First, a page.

Senate Control Could Ride On The South's Tight Races
RENEE MONTAGNE, HOST:
Some of the most hotly contested Senate races today are in the South. Control of the U.S. Senate could hinge on the outcome of key races in Arkansas, Louisiana, Georgia and North Carolina. NPR's Debbie Elliott is in Louisiana where she's been following Democrat Mary Landrieu's tough fight to win a fourth term. Good morning.
DEBBIE ELLIOTT, BYLINE: Good morning, Renee.
MONTAGNE: And where are you exactly?
ELLIOTT: I am in New Orleans, in the Mid-City neighborhood. I'm at a high school that's a polling place today for several precincts and a couple of different of the wards in the city - it's Warren Easton High School. There's been a pretty steady turnout here so far, and this is very much Mary Landrieu's home turf. You know, her father, Moon, was the mayor here in the 1970s. Her brother Mitch Landrieu is now in his second term in that job, and so she's got a lot of support here, and that's what I'm hearing from voters. One of the first people I ran into here this morning was a woman by the name of Norma Davis. She's a security guard at the airport, and she was very clear about how she voted.
NORMA DAVIS: I voted for Mary Landrieu for the Senate because she is a person that really believes in the people of Louisiana, and she's trustworthy. And her father, Moon Landrieu, I remember him because I'm 63 years old. So I remember him, and he was a person that loved poor, black, white, all nationalities. So I gave my vote to her this month.
ELLIOTT: Now, Mary Landrieu really needs the strong turnout in Orleans Parish. This is one of the few Democratic strongholds that are left in Louisiana because it's becoming an increasingly Republican state just about everywhere else.
MONTAGNE: And, Debbie, Louisiana has an unusual system which has allowed - and maybe you could explain it to us - Landrieu to be up against eight challengers from all parties on the ballot today.
ELLIOTT: Right, it's an open primary system, is what they call it. And basically all-comers from all parties are on the ballot today. Even though it's the general election in most places, here it's a primary. And then if nobody gets 50 percents plus one, then it goes to a runoff.
So that has set up a situation where Landrieu's main competition is from Republican Congressman Bill Cassidy. And like a lot of other GOP candidates around the country, he is definitely trying to make this contest a referendum on President Obama. And we have to remind people that President Obama lost to Mitt Romney by 17 points in Louisiana two years ago. Cassidy is a doctor from Baton Rouge. He's been very critical of Obamacare and Landrieu's vote in favor of the health care law.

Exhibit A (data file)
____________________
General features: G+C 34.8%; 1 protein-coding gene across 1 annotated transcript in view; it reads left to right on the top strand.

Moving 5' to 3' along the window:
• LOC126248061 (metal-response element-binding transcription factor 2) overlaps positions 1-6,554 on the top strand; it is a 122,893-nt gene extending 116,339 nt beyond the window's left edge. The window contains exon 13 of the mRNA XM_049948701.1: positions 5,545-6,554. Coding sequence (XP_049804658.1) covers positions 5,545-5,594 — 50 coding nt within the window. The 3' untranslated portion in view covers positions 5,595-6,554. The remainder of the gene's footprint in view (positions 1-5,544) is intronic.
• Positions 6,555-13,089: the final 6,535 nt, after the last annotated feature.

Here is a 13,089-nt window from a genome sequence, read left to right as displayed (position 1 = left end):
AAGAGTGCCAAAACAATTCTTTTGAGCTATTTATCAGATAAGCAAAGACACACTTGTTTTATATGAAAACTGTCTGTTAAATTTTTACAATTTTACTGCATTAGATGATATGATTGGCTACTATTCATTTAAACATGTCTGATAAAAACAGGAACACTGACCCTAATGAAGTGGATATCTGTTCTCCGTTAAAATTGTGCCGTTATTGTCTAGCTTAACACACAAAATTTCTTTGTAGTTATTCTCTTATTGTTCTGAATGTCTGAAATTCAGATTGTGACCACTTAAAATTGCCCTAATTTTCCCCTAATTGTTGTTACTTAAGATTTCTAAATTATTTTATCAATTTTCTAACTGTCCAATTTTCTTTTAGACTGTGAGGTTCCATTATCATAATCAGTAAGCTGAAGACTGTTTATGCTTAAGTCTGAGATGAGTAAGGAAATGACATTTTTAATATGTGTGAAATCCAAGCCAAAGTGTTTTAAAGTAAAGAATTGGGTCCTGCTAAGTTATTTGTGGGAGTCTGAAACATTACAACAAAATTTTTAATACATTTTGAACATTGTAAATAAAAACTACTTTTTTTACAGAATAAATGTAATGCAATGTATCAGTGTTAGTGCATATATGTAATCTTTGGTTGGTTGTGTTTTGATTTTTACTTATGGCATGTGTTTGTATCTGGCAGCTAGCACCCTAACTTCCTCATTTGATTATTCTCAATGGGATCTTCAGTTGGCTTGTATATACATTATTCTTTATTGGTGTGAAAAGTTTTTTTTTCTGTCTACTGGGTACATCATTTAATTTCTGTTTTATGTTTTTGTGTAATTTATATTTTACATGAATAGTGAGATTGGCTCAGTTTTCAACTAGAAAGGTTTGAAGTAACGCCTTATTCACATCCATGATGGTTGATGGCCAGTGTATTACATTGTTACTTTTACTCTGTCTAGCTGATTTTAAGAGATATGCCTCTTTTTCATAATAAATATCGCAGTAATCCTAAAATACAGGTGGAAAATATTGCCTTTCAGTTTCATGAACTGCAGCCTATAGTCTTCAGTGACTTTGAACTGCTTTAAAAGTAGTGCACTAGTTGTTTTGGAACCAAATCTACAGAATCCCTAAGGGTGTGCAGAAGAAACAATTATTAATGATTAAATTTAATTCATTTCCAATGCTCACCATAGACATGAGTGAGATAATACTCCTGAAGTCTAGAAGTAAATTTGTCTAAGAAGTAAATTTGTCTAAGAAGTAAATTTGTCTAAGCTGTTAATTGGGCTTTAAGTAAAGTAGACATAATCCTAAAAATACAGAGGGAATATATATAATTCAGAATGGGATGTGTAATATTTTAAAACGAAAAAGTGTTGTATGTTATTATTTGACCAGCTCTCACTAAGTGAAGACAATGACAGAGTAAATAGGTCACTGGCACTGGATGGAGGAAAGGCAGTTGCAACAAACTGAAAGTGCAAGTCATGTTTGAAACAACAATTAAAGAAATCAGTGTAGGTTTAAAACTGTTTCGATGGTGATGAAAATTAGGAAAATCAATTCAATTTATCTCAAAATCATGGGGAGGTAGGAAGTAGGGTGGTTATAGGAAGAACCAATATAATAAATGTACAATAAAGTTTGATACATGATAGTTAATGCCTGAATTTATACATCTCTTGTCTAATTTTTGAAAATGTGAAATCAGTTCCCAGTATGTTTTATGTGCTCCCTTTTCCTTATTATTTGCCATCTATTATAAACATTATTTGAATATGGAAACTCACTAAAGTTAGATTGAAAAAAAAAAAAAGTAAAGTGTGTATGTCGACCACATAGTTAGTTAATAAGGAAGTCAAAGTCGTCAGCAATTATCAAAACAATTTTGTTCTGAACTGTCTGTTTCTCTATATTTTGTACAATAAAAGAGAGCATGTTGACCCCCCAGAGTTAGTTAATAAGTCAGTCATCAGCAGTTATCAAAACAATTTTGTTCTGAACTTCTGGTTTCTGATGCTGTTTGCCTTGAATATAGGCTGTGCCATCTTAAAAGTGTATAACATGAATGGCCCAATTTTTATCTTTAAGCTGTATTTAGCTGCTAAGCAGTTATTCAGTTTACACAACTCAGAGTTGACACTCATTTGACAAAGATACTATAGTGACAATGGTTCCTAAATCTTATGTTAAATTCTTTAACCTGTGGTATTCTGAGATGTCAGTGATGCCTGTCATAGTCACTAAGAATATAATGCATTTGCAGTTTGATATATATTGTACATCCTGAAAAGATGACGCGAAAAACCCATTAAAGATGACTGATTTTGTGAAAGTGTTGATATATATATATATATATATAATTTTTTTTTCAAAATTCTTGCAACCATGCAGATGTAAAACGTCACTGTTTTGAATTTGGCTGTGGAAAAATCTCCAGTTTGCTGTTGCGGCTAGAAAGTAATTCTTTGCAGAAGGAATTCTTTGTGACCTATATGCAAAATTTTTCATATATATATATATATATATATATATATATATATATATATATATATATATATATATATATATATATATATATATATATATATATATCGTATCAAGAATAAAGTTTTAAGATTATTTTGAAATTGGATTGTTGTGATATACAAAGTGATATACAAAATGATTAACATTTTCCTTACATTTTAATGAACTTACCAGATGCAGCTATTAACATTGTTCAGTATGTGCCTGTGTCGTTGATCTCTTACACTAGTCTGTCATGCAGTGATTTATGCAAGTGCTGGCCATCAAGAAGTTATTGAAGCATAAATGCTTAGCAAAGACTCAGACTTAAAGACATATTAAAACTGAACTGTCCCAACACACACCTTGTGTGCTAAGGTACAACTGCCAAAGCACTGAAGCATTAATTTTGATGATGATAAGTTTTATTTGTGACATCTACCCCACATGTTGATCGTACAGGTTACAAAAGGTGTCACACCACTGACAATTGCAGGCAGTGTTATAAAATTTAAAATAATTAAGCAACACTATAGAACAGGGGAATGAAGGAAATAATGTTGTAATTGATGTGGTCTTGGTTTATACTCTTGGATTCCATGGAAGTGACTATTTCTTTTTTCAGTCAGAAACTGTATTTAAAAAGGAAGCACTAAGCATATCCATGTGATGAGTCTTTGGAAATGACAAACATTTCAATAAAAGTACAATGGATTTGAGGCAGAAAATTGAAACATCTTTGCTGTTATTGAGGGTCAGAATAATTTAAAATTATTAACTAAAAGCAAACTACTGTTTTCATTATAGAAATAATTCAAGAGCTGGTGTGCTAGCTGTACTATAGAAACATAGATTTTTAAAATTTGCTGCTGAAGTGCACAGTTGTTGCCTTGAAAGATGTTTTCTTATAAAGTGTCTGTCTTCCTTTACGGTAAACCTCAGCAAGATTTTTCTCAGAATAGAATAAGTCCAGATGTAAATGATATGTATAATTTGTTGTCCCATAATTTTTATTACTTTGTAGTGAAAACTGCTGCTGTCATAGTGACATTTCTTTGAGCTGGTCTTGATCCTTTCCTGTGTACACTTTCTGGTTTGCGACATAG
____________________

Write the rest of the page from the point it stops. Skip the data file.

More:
Landrieu, meantime, is counting her experience and clout. You know, she's chair of the Senate Energy Committee, and that's a key position for an oil- and gas-producing state, like Louisiana. And she's really quick to point out on the campaign trail that she has broken ranks with the president when it's been important for the state of Louisiana. For instance, when he imposed the moratorium on offshore drilling in the wake of the BP oil spill, Landrieu spoke out against that and tried to fight it.
MONTAGNE: And the folks that make a business of handicapping elections have put Louisiana in the tossup group.
ELLIOTT: And we may not have that answer tonight. As I said, because of the primary system here, we might not have an outright winner. There is a great another Republican in addition to Bill Cassidy who has somewhat of a following here. He's a retired Air Force Colonel, Rob Maness. He's backed by the Tea Party. So barring a surprise surge by either Cassidy or Landrieu, the two of them are likely headed for a runoff, and that would be in a month from now in December. And so that sort of opens up a juicy prospect. If control of the U.S. Senate is somehow still up in the air after tonight's results, it could hinge here in Louisiana.
MONTAGNE: And just briefly, Louisiana, it's not the only Southern state Senate race we may see go into overtime.
ELLIOTT: Right. It could happen in Georgia as well - another tight race there, where there is a Libertarian candidate on the ballot with Democrat Michelle Nunn and Republican David Perdue. Nunn is the daughter of former Georgia Senator Sam Nunn. Perdue is a businessman who's been an executive in some high-profile companies, including Reebok and Dollar General. And they're vying to replace Republican Saxby Chambliss who is retiring. It's been a very tight contest there, and if it goes to a runoff, that race would not be decided until January.
MONTAGNE: Debbie, thanks very much.
ELLIOTT: Thank you.
MONTAGNE: NPR's Debbie Elliott joining us from New Orleans.
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